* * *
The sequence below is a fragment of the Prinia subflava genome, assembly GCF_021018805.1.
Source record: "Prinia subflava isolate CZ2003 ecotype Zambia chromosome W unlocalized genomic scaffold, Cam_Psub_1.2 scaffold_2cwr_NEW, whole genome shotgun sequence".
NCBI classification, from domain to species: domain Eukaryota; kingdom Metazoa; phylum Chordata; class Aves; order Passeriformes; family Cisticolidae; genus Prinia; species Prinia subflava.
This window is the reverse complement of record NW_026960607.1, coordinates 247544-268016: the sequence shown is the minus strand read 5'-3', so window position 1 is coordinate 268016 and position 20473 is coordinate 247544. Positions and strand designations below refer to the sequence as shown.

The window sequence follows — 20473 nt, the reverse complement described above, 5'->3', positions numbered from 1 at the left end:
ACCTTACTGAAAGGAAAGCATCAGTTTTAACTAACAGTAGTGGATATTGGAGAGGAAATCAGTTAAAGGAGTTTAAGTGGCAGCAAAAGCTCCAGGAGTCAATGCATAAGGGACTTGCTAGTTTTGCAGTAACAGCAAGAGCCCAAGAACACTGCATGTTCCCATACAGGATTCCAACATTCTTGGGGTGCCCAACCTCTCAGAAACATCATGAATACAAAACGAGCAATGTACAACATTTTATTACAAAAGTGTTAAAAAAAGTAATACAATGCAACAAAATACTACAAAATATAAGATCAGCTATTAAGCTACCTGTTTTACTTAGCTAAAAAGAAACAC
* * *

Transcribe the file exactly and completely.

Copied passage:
The sequence below is a fragment of the Prinia subflava genome, assembly GCF_021018805.1.
Source record: "Prinia subflava isolate CZ2003 ecotype Zambia chromosome W unlocalized genomic scaffold, Cam_Psub_1.2 scaffold_2cwr_NEW, whole genome shotgun sequence".
NCBI classification, from domain to species: domain Eukaryota; kingdom Metazoa; phylum Chordata; class Aves; order Passeriformes; family Cisticolidae; genus Prinia; species Prinia subflava.
This window is the reverse complement of record NW_026960607.1, coordinates 247544-268016: the sequence shown is the minus strand read 5'-3', so window position 1 is coordinate 268016 and position 20473 is coordinate 247544. Positions and strand designations below refer to the sequence as shown.

The window sequence follows — 20473 nt, the reverse complement described above, 5'->3', positions numbered from 1 at the left end:
ACCTTACTGAAAGGAAAGCATCAGTTTTAACTAACAGTAGTGGATATTGGAGAGGAAATCAGTTAAAGGAGTTTAAGTGGCAGCAAAAGCTCCAGGAGTCAATGCATAAGGGACTTGCTAGTTTTGCAGTAACAGCAAGAGCCCAAGAACACTGCATGTTCCCATACAGGATTCCAACATTCTTGGGGTGCCCAACCTCTCAGAAACATCATGAATACAAAACGAGCAATGTACAACATTTTATTACAAAAGTGTTAAAAAAAGTAATACAATGCAACAAAATACTACAAAATATAAGATCAGCTATTAAGCTACCTGTTTTACTTAGCTAAAAAGAAACAC